IPHE 401 Spirituality and Aging.  As the physical body ages it declines and deteriorates.  In contrast, the human spirit continues to develop and mature until the end of life.  Participants in this course will examine the importance of spirituality in aging, and its positive effects on health, wellness and achievement of meaning in life. Conversely, suffering or spiritual distress can rob an older adult of the older adult of the opportunity to end life peacefully and geriatric practitioners must know how to respond.  Roles and opportunities for caregivers to promote and support the spirituality of aging persons will be explored. Research methods and assessment tools to assess spiritual needs will be examined.

This course focuses on the normal changes of aging in all body systems. Select chronic diseases or conditions, and their treatment modalities, will be reviewed simultaneously with body system overviews. Using Carol Miller's (2009) Model for Promoting Wellness in Older Adults, an exploration of potential risk factors, iatrogenic complications, and functional challenge will lead the nurse to critically think about how to enhance physical health function. The compounding effect of acute illness on chronic health problems will also be examined.

GNUR 508:  Clinical Skills and the Older Adult builds on and consolidates concepts and nursing knowledge from earlier courses in the program.  Participants will have the opportunity to practice relevant psychomotor skills associated with complex episodic and chronic health challenges experienced by older adults.  This course will emphasize participant assessment proficiency, relevant clinical skills, documentation and relational capacity.  The simulation suite will be utilized to help expand the learner’s experience.

GNUR 525: Nursing Practice in Multiple Clinical Settings provides opportunities for participants to experience the RN roles and responsibilities working with older adults.  Participants will experience interdisciplinary team collaboration, and have opportunities to be health educators and mentorship of novice students.  They will work in professional roles with groups, families and individuals, in communities, agencies and care facilities, to consolidate their learning.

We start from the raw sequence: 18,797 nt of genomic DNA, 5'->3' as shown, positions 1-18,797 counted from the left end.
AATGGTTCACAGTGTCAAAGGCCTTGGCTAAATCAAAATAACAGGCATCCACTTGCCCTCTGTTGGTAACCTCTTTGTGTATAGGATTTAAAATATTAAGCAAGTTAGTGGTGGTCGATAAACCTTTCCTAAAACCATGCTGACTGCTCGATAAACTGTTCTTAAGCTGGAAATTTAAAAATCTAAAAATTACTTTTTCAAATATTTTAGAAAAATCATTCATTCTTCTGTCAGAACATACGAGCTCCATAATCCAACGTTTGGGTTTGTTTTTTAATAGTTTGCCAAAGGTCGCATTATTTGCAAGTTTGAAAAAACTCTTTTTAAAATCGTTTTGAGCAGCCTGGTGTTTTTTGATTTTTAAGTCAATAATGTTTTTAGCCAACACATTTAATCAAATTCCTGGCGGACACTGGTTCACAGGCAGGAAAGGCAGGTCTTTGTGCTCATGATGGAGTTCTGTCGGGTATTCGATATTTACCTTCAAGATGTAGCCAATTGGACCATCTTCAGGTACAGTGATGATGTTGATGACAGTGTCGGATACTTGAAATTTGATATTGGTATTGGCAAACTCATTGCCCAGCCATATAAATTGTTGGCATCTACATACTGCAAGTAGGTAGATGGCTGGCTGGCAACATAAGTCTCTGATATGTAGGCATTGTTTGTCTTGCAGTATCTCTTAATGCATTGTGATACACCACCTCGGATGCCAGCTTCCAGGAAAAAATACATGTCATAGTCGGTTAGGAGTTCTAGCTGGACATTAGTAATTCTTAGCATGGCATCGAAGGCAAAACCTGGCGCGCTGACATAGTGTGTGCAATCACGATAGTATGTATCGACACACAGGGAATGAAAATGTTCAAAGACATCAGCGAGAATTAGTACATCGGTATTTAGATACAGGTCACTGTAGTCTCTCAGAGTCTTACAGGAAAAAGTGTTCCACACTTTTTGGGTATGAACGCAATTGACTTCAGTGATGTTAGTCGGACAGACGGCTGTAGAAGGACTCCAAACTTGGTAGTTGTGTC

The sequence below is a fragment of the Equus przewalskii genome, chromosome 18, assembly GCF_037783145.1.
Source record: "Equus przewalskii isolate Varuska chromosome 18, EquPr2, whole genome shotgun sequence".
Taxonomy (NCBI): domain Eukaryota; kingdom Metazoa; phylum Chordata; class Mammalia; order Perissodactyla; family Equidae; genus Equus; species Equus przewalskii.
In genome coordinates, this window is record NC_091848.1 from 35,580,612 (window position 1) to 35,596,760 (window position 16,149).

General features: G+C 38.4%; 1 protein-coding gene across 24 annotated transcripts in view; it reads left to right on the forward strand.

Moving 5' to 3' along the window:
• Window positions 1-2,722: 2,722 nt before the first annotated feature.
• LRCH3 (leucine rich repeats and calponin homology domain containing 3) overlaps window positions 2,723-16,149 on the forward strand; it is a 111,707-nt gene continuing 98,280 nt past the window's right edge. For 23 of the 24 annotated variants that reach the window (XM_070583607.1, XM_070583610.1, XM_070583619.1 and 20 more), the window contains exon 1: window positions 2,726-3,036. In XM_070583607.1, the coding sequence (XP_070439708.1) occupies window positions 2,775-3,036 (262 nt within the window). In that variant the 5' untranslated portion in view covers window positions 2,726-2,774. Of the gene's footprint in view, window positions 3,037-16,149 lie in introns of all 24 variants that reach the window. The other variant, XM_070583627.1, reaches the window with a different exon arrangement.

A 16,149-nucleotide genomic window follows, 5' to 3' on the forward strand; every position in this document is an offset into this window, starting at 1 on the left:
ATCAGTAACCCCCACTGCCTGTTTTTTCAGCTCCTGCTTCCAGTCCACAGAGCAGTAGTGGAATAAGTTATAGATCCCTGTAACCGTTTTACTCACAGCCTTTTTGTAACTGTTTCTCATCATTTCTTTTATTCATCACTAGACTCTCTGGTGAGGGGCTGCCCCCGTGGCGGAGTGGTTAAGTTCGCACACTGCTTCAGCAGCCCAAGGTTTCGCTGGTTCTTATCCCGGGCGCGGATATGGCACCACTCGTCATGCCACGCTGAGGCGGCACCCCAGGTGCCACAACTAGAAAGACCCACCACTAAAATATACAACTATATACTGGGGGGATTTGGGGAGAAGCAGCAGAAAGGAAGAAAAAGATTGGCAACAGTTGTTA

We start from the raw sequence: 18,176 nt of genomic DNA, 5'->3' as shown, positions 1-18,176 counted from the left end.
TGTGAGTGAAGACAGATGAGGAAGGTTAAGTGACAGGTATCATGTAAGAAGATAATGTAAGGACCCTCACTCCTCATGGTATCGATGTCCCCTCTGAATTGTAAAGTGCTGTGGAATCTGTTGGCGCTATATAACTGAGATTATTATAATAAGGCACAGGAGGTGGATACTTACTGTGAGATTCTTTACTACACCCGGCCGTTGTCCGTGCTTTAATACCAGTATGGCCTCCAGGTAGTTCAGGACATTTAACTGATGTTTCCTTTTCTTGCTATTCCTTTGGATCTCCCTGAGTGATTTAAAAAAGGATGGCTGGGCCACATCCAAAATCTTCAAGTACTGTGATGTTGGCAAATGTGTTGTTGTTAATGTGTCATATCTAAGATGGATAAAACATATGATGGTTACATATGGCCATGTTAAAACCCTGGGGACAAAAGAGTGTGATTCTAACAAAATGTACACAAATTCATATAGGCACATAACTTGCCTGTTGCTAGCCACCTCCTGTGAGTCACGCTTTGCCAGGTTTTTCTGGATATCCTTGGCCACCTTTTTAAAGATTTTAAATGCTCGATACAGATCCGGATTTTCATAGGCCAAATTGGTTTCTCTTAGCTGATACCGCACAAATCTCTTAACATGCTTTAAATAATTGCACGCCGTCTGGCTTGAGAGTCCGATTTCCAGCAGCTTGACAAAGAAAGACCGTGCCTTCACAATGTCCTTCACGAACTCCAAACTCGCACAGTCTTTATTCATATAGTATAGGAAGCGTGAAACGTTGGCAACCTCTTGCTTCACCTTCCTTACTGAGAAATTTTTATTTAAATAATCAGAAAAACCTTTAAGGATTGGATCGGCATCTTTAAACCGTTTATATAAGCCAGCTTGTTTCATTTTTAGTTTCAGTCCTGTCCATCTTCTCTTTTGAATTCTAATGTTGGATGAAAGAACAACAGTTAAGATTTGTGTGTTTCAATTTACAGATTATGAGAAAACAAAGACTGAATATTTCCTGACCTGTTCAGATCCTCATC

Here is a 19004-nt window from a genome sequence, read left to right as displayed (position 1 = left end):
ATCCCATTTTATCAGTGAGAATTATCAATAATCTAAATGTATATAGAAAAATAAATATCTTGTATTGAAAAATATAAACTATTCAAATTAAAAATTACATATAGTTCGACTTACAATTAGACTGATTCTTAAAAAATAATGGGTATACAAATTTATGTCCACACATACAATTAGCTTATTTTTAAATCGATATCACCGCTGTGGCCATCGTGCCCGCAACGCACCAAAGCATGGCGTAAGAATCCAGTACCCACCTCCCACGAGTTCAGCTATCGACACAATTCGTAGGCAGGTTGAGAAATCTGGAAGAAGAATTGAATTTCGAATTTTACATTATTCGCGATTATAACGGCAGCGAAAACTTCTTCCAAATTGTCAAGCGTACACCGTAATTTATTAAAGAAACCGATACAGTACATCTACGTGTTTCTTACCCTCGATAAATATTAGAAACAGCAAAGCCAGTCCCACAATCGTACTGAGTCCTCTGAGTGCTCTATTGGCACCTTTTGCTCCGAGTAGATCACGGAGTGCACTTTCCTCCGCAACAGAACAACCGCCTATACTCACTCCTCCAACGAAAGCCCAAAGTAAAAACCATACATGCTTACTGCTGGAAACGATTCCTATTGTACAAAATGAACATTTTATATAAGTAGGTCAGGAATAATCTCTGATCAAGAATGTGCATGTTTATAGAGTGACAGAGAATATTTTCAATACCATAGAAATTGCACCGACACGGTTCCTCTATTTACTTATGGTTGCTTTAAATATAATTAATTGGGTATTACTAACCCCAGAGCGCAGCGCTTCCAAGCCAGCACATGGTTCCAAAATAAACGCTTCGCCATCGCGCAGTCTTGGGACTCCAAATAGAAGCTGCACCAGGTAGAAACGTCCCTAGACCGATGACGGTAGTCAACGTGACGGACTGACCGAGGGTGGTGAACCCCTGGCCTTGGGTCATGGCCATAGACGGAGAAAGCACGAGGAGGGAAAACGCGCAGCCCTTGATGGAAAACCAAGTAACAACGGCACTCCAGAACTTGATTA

This course will look at current theories of causality, presenting behaviours, risk factors and therapies for each of these conditions. The impact on family and professional caregivers will be assessed. Dementia care will focus on methods to enhance and retain patient abilities.

This course will detail the unique roles and functions of geriatric care by exploring historical underpinnings, societal needs, and current issues. Twos conceptual model for care of the acutely ill, chronically ill or frail elders will provide groundwork for use of assessment tools and critical analysis. A focus on health promotion and wellness in later life will guide and direct leadership in the care of older adults. Web, electronic and journal resources that support practice will be identified.

Mental decline is not synonymous with old age. Mental health may be negatively affected by particular mental illnesses, by depression, by stress and poor adaptability, or by medical factors. Mental wellness and brain health can be boosted by timely assessment and diagnosis with appropriate treatment, education or social support. This course will explore vulnerabilities that predispose older adults to mental distress or illness with a focus on stabilizing and improving ability to problem-solve, improving ability to sound personal decisions, and maintaining personal integrity and dignity.

Palliative care is the unique way caregivers think, respond, and act as they give skilled and compassionate care to a dying person and the support system of that person. The course begins by helping each nurse understand their own perceptions of death and palliation by reflecting on their experiences with dying people. After exploring the concept of a Palliative Approach each participant will gain specific and current knowledge about symptom assessment and management, and how to deal with selected palliative emergency situations. Particularly unique aspects of caring for the dying, eg, family care, communication, grief, and self-care will be explored.